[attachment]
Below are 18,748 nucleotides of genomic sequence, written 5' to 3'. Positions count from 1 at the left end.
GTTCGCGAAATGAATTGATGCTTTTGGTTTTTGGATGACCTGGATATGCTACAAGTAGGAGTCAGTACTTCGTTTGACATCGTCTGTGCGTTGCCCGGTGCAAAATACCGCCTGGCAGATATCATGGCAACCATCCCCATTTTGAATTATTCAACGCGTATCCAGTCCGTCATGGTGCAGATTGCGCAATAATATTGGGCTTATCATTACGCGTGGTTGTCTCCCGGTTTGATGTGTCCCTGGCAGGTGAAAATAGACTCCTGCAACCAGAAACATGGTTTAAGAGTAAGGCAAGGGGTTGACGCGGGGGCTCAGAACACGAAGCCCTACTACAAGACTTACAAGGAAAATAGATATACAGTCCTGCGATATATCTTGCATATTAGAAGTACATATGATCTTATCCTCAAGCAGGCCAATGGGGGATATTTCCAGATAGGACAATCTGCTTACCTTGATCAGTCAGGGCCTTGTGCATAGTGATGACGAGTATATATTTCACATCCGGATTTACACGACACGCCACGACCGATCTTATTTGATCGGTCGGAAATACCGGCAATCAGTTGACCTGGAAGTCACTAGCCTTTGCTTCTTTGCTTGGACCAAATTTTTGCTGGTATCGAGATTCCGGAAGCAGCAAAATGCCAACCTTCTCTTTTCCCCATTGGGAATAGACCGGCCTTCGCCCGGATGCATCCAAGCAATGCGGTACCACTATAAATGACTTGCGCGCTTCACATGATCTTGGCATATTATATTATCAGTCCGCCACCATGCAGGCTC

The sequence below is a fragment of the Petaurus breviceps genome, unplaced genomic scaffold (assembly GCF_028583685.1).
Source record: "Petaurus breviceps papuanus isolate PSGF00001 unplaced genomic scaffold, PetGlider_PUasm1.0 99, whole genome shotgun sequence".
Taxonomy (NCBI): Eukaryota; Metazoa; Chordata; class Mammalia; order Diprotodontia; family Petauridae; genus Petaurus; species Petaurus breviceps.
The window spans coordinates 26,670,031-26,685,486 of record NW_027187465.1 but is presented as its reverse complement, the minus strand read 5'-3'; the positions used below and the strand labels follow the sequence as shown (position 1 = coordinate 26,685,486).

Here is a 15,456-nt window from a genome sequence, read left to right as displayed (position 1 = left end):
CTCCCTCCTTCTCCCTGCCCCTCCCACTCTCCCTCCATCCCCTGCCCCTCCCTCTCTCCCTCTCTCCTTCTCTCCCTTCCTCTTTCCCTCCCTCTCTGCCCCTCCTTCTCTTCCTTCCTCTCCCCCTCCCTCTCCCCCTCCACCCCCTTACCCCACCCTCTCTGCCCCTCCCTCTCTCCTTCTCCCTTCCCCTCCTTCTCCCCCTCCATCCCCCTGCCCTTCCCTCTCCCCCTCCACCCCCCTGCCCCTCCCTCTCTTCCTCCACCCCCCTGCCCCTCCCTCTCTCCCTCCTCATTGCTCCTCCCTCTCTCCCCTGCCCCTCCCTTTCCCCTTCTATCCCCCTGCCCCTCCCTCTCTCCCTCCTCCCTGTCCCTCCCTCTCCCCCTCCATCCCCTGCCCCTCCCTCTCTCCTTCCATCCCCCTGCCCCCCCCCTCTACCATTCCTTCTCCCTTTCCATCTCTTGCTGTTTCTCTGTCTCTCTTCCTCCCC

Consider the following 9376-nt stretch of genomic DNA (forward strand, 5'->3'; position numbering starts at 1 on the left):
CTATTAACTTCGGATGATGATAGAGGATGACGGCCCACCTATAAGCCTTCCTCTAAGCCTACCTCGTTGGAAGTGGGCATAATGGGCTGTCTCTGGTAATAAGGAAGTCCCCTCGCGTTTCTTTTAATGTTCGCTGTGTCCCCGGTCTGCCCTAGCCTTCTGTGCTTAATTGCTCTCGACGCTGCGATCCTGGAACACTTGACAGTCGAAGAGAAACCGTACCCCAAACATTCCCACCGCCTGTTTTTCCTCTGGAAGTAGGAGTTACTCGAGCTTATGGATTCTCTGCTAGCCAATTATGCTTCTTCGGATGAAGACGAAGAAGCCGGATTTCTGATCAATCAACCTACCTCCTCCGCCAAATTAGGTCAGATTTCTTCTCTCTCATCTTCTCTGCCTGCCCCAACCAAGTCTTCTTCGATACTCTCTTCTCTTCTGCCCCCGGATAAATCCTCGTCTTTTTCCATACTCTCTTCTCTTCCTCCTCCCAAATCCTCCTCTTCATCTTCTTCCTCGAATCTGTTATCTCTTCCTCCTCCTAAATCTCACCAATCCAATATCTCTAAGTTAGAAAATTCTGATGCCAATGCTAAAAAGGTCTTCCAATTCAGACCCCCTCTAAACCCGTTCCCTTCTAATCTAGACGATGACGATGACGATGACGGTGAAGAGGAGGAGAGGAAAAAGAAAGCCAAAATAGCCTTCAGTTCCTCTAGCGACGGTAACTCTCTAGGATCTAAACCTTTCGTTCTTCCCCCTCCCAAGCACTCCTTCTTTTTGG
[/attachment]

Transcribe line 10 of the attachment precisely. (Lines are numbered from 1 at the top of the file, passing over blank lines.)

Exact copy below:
CTATTAACTTCGGATGATGATAGAGGATGACGGCCCACCTATAAGCCTTCCTCTAAGCCTACCTCGTTGGAAGTGGGCATAATGGGCTGTCTCTGGTAATAAGGAAGTCCCCTCGCGTTTCTTTTAATGTTCGCTGTGTCCCCGGTCTGCCCTAGCCTTCTGTGCTTAATTGCTCTCGACGCTGCGATCCTGGAACACTTGACAGTCGAAGAGAAACCGTACCCCAAACATTCCCACCGCCTGTTTTTCCTCTGGAAGTAGGAGTTACTCGAGCTTATGGATTCTCTGCTAGCCAATTATGCTTCTTCGGATGAAGACGAAGAAGCCGGATTTCTGATCAATCAACCTACCTCCTCCGCCAAATTAGGTCAGATTTCTTCTCTCTCATCTTCTCTGCCTGCCCCAACCAAGTCTTCTTCGATACTCTCTTCTCTTCTGCCCCCGGATAAATCCTCGTCTTTTTCCATACTCTCTTCTCTTCCTCCTCCCAAATCCTCCTCTTCATCTTCTTCCTCGAATCTGTTATCTCTTCCTCCTCCTAAATCTCACCAATCCAATATCTCTAAGTTAGAAAATTCTGATGCCAATGCTAAAAAGGTCTTCCAATTCAGACCCCCTCTAAACCCGTTCCCTTCTAATCTAGACGATGACGATGACGATGACGGTGAAGAGGAGGAGAGGAAAAAGAAAGCCAAAATAGCCTTCAGTTCCTCTAGCGACGGTAACTCTCTAGGATCTAAACCTTTCGTTCTTCCCCCTCCCAAGCACTCCTTCTTTTTGG